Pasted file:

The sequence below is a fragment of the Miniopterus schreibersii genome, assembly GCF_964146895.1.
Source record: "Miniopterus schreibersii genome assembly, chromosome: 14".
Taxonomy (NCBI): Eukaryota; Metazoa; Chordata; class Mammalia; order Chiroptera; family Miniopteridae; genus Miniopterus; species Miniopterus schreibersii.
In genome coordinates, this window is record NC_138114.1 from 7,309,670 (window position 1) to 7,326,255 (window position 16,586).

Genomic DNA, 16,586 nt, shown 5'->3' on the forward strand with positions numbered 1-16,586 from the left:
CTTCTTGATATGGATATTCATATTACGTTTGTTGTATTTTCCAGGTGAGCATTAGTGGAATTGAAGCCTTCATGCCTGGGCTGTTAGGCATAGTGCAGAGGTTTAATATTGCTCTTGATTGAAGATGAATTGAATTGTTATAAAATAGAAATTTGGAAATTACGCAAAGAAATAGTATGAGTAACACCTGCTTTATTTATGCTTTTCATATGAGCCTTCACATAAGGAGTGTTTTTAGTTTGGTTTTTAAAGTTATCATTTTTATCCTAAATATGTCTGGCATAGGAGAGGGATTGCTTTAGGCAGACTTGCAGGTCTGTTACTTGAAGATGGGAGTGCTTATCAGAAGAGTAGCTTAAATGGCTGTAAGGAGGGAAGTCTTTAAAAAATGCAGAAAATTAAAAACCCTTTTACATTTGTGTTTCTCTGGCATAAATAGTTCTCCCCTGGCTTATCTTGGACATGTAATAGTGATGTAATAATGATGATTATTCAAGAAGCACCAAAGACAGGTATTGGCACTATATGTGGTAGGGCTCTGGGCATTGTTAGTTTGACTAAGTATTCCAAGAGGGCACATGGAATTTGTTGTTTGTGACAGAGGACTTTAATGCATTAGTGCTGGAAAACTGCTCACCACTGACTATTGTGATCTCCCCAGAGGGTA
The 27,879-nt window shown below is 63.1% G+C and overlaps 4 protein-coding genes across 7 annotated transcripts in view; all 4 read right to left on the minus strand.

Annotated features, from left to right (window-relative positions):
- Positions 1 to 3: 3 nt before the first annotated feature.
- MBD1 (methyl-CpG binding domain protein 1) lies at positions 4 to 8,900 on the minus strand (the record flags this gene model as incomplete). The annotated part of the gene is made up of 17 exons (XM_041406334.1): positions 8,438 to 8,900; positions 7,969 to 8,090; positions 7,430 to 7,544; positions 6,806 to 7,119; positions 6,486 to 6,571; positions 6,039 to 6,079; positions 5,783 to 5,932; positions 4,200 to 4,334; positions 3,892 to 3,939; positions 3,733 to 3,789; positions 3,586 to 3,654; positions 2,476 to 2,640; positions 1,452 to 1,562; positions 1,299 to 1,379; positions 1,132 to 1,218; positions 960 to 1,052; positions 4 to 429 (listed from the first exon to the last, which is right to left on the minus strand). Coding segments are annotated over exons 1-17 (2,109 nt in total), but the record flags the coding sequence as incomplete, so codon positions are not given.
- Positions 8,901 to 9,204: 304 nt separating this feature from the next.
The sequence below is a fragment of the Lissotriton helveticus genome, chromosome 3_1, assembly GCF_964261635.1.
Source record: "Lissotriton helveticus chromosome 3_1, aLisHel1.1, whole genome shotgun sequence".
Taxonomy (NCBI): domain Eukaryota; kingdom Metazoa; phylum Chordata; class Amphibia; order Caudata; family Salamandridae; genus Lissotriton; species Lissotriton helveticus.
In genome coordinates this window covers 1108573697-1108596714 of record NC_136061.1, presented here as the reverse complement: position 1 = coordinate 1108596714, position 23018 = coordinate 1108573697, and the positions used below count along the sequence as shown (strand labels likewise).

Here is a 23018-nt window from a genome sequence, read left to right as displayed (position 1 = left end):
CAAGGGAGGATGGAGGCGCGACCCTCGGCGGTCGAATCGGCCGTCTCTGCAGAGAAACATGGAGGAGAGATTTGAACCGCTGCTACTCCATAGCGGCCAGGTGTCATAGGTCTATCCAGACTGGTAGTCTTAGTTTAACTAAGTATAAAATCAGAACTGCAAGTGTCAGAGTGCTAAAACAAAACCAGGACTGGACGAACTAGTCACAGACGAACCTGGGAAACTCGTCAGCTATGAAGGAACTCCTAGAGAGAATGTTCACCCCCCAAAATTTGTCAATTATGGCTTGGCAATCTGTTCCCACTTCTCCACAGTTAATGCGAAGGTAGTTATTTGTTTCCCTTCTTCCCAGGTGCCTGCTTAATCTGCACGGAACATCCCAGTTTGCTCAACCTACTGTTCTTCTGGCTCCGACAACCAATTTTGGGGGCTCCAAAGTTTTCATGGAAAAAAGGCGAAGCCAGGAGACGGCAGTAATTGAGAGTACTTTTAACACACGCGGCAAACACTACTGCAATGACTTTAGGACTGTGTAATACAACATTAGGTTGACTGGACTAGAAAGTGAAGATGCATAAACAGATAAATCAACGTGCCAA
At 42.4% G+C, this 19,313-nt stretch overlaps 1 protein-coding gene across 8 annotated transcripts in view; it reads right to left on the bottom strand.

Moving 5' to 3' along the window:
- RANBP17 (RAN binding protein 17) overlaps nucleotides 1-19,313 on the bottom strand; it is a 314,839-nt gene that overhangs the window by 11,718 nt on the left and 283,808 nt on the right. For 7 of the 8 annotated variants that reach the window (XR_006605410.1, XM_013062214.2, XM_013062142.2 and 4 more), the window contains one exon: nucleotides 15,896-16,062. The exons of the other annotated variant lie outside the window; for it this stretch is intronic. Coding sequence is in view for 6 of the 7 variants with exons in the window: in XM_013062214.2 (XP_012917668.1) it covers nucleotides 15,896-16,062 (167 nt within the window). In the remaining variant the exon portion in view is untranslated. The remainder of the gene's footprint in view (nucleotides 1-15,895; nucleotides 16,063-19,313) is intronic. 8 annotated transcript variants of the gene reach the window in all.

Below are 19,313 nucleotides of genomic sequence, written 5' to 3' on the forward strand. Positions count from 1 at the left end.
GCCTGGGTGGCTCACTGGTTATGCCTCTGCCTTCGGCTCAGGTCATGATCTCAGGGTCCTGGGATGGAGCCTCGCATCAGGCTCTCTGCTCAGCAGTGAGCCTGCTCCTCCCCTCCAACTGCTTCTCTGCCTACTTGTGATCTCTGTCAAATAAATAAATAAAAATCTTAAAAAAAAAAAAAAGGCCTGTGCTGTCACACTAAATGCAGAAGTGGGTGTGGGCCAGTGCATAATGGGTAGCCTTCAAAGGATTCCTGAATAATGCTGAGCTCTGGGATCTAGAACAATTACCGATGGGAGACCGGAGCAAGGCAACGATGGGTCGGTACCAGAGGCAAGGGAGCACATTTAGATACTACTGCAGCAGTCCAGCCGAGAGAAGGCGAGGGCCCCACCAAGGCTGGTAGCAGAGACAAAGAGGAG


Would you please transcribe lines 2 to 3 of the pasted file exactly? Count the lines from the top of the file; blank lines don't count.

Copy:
Source record: "Miniopterus schreibersii genome assembly, chromosome: 14".
Taxonomy (NCBI): Eukaryota; Metazoa; Chordata; class Mammalia; order Chiroptera; family Miniopteridae; genus Miniopterus; species Miniopterus schreibersii.